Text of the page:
So the building has been standing empty and increasingly forlon-looking for four years now. There were hopeful signs last June when the Daily Post reported on Council plans to create a Penny Lane Beatles quarter to revitalise the area the area. Specially-made signs would be put up along the two-mile route giving information about the quarter, and there was talk of a more cafe-orientated district, with widened walkways and a major facelift to an area of derelict land on Penny Lane itself.
The Post reported that the Penny Lane Development Trust had secured £760,000 of Big Lottery funding to refurbish a run-down and disused building on the site,which would feature local art and provide access for coaches visiting Penny Lane. There were plans for a gift shop and a Beatles museum to bring more music tourists to the area. Meanwhile, Ray Maatook had submitted revised plans for the extension to the building which would be less obtrusive. I wonder whether any of these ideas will come to fruition?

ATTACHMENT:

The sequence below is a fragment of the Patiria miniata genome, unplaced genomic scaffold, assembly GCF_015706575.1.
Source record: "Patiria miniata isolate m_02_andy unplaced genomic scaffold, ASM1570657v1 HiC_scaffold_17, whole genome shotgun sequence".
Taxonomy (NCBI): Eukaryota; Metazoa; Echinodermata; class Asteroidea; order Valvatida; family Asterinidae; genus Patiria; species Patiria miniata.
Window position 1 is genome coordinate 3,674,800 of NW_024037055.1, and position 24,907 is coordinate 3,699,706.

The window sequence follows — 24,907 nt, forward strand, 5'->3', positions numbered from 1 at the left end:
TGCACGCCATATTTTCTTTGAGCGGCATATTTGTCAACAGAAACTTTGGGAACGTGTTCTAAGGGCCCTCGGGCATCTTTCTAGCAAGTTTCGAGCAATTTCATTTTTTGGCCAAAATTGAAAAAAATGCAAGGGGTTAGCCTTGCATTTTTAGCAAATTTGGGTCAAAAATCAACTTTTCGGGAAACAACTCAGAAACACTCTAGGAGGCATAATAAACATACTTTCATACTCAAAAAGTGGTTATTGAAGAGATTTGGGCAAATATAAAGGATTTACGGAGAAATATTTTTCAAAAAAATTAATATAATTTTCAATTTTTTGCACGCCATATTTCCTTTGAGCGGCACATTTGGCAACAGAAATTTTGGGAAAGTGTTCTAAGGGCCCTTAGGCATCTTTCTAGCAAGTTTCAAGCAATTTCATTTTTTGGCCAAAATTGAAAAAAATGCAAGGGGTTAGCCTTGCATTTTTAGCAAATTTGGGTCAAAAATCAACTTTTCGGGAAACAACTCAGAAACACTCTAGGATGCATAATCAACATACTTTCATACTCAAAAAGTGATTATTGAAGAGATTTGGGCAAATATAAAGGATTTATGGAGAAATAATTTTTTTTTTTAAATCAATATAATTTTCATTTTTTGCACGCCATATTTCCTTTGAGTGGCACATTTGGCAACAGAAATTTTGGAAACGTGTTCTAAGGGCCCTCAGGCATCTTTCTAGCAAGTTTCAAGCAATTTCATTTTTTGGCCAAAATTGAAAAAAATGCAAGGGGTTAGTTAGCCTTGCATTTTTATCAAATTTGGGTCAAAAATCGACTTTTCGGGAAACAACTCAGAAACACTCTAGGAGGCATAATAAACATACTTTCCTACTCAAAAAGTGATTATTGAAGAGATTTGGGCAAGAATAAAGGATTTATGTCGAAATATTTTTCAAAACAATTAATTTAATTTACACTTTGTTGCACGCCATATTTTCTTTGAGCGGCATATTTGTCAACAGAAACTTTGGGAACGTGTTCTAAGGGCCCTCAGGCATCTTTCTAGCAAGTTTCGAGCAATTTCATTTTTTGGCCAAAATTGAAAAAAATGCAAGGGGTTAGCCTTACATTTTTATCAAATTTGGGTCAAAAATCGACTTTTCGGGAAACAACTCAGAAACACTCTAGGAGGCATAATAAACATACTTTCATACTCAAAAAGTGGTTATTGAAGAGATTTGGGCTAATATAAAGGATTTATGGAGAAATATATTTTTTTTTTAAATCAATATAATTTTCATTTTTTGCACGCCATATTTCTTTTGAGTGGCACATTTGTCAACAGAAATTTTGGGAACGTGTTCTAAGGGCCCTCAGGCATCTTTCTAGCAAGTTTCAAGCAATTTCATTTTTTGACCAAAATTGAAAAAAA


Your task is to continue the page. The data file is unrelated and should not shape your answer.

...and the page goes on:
On the corner is a banker with a motorcar
The little children laugh at him behind his back
And the banker never wears a mac
In the pouring rain…
Ray Johnson, a manager for Magical Mystery Tour, said last year: ‘Penny Lane is a very ordinary part of Liverpool, but also very important, as it was part of the Beatles’ early career. This is where they got their inspiration to write songs. It’s changed now, of course – the barber’s is now a modern salon and Martin’s bank became TSB. It’s one of the most iconic streets in the whole world and every year tourists see a sign, and that’s it.’